One quarter of Australians don’t know they have life insurance through super
Most Australians have life insurance automatically through super. Photo: Getty
One quarter of Australians do not realise they have life insurance worth tens or even hundreds of thousands of dollars through their superannuation fund, a review by corporate watchdog ASIC has found.
ASIC’s report, which focused on insurance in super, comes just days before royal commission hearings on the insurance industry begin.
It scrutinised so-called ‘group life insurance’ policies that are sold in bulk to superannuation funds without any ‘underwriting’ – i.e. health and other checks – on individuals.
These policies generally include lump sum payments on death and following an accident or illness resulting in ‘total and permanent disability’.
A law requires most members of super funds be automatically provided with life insurance cover when they join a super fund, which explains why so many have no idea they have the valuable cover.
These ‘group’ policies are generally much cheaper than individually-sold policies. However, because they are not underwritten they are not tailored to individuals’ needs and circumstances.
ASIC reported that a recent survey of superannuation members identified that 24 per cent did not know whether they had insurance and 16 per cent did not know what insurance they had.
As a result of this ignorance, ASIC found many super fund members did not claim their entitlements for illness, death or injury.
Everyone unfairly classed as a ‘smoker’
ASIC’s investigations also found some funds were “treating all members as ‘smokers’ in the absence of information about whether the member is a smoker when the member moves from an employer plan to a personal plan within a fund after leaving an employer”.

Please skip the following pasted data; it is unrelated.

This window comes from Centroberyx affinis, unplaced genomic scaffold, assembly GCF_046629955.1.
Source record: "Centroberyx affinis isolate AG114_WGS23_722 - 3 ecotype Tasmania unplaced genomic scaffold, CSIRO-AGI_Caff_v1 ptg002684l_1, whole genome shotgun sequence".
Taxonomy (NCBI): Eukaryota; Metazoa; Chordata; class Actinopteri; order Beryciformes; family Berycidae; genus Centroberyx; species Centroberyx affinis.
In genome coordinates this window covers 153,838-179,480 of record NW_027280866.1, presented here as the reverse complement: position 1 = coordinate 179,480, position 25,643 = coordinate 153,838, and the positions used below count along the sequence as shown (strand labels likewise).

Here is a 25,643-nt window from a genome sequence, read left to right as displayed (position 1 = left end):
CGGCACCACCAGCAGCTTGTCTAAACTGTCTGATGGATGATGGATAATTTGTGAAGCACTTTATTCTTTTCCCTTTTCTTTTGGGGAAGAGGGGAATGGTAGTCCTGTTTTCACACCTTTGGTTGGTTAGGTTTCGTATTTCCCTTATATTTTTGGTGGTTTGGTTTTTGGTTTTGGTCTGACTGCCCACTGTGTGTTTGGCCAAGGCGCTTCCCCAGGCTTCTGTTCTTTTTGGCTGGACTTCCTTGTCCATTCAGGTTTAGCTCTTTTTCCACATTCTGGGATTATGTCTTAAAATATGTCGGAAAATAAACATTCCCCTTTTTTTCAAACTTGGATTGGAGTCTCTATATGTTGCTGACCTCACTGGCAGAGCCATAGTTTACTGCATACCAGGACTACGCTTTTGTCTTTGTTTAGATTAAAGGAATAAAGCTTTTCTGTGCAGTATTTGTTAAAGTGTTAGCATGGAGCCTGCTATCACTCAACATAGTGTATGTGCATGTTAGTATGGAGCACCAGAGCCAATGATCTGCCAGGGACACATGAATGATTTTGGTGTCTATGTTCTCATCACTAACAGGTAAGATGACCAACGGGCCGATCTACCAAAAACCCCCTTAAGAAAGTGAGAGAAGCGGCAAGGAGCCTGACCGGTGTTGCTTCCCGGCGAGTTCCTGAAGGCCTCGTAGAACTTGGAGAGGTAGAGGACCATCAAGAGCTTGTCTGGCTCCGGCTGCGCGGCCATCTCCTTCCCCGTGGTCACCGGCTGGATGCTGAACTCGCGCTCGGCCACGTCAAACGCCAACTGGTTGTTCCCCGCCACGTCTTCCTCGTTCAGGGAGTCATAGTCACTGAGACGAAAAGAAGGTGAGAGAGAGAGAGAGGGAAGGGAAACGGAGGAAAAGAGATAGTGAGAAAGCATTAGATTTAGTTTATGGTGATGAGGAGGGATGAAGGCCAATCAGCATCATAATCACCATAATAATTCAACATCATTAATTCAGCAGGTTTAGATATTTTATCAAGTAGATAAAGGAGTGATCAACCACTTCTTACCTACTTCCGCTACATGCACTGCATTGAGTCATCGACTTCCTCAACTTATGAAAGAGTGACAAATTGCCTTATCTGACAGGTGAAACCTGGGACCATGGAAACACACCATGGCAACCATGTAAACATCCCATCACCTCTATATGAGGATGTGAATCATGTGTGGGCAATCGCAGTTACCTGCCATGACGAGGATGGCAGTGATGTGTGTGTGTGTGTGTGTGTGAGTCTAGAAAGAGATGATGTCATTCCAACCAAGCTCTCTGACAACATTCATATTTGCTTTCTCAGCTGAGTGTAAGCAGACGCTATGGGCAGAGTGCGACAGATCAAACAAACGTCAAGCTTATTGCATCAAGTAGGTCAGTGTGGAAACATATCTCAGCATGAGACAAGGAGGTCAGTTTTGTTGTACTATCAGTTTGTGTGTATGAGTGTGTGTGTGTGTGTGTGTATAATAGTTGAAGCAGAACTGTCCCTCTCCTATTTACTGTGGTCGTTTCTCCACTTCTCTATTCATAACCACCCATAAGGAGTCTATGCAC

That resulted in “retirement benefits being unfairly eroded”, ASIC said.
ASIC is also likely to follow up its $100 million prosecution of NAB’s superannuation trustees over fees-for-no service with a number of similar actions.
The royal commission in August heard that IOOF’s trustee companies had used members’ money to make good mistakes made by management.
ASIC also found that claims on super insurance were taking too long with almost one third of claims taking more than 90 days to settle. ASIC deputy chair Peter Kell said the regulator “will be focused on ensuring that members do not experience adverse outcomes arising from poor complaints handling or inappropriate defaults”.
In its report into life insurance earlier in the month ASIC found that direct sales by insurers often resulted in an unsatisfactory outcome for consumers.
Direct sales are made by insurers straight to consumers as opposed to sales made through super funds or financial advisers which tend to look at the customer’s wider financial situation. They are often accompanied by high pressure tactics and inadequate explanations of product details resulting in inappropriate sales, ASIC said
Direct sales are likely to put people under pressure to buy inadequate cover. They resulted in 20 per cent of sales contracts being rescinded before during a cooling off period and a further 25 per cent of those remaining in force being dropped in the first 12 months and almost half of policies sold being dropped within three years.
People making claims on directly sold policies also had a tougher time being paid out. ASIC found that while 93 per cent of all life insurance claims were pad out by insurers only 79 per cent of directly sold policies were paid out.
ASIC said that while life insurance sales tactics had improved since the adoption of a code of practice by the Financial Services Council in 2017 “all the firms in our review failed to provide adequate information about important aspects of the cover they sold”, ASIC said.
“Four firms provided inadequate explanations of exclusions for pre- existing medical conditions which can lead to consumers buying cover that does not meet their needs and later having claims declined.”
None of the firms examined provided consistent, clear explanations of likely future costs creating the risk of policies lapsing as consumers can’t afford rising premiums, ASIC said.
ASIC found there was little value in accidental death insurance in policies. These had a claims ratio of 16 per cent meaning only 16c in every dollar paid in premiums was paid out in claims.
Freedom group, along with fellow life insurers ClearView, Comminsure, TAL, REST and AMP will be giving evidence before the commission next week.